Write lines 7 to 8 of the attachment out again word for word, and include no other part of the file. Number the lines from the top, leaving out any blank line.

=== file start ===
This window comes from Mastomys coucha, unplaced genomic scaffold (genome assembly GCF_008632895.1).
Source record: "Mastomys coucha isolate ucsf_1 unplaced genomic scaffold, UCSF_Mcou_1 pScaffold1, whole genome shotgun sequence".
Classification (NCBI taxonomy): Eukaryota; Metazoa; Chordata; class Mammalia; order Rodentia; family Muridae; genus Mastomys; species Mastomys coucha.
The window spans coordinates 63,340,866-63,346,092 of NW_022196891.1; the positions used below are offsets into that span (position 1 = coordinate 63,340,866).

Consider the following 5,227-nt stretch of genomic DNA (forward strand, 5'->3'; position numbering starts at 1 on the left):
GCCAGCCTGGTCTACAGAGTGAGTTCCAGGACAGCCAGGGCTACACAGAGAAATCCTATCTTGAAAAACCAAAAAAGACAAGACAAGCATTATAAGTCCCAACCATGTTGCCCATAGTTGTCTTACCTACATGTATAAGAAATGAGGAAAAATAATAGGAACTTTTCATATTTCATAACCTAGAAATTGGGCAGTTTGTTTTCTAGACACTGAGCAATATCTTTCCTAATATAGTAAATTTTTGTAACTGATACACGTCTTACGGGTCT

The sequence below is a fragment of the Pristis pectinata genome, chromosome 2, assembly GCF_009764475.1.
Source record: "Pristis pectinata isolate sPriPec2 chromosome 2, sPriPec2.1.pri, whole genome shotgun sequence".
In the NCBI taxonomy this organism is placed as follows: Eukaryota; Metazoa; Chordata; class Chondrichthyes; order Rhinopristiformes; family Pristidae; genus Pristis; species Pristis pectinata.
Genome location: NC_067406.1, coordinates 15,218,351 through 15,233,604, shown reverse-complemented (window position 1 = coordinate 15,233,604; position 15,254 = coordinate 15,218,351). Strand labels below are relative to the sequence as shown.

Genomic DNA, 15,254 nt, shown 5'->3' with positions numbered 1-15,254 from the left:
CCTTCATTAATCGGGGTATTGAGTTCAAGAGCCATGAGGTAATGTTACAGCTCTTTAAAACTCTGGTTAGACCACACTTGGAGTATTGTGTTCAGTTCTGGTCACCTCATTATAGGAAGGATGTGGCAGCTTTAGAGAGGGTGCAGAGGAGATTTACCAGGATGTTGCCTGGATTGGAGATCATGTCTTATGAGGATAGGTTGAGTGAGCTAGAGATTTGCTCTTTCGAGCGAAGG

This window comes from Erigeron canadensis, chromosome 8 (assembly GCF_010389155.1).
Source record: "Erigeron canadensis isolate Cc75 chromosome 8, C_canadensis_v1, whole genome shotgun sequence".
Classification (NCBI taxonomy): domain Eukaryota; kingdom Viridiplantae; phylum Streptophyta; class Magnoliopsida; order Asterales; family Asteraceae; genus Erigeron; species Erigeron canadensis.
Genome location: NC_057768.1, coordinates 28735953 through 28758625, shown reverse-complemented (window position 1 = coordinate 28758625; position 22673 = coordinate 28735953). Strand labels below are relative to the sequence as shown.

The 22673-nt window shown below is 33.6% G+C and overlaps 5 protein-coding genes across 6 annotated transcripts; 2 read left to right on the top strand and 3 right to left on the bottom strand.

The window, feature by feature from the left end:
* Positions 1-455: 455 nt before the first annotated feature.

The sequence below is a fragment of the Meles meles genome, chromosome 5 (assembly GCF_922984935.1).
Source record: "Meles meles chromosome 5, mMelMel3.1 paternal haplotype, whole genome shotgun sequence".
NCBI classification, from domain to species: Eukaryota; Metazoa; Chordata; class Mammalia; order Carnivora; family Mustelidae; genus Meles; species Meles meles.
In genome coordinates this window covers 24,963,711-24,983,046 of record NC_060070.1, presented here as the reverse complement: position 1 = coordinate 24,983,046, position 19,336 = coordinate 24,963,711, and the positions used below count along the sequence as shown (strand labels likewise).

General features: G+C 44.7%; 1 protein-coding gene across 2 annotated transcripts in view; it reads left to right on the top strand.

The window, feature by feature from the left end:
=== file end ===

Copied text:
The sequence below is a fragment of the Pristis pectinata genome, chromosome 2, assembly GCF_009764475.1.
Source record: "Pristis pectinata isolate sPriPec2 chromosome 2, sPriPec2.1.pri, whole genome shotgun sequence".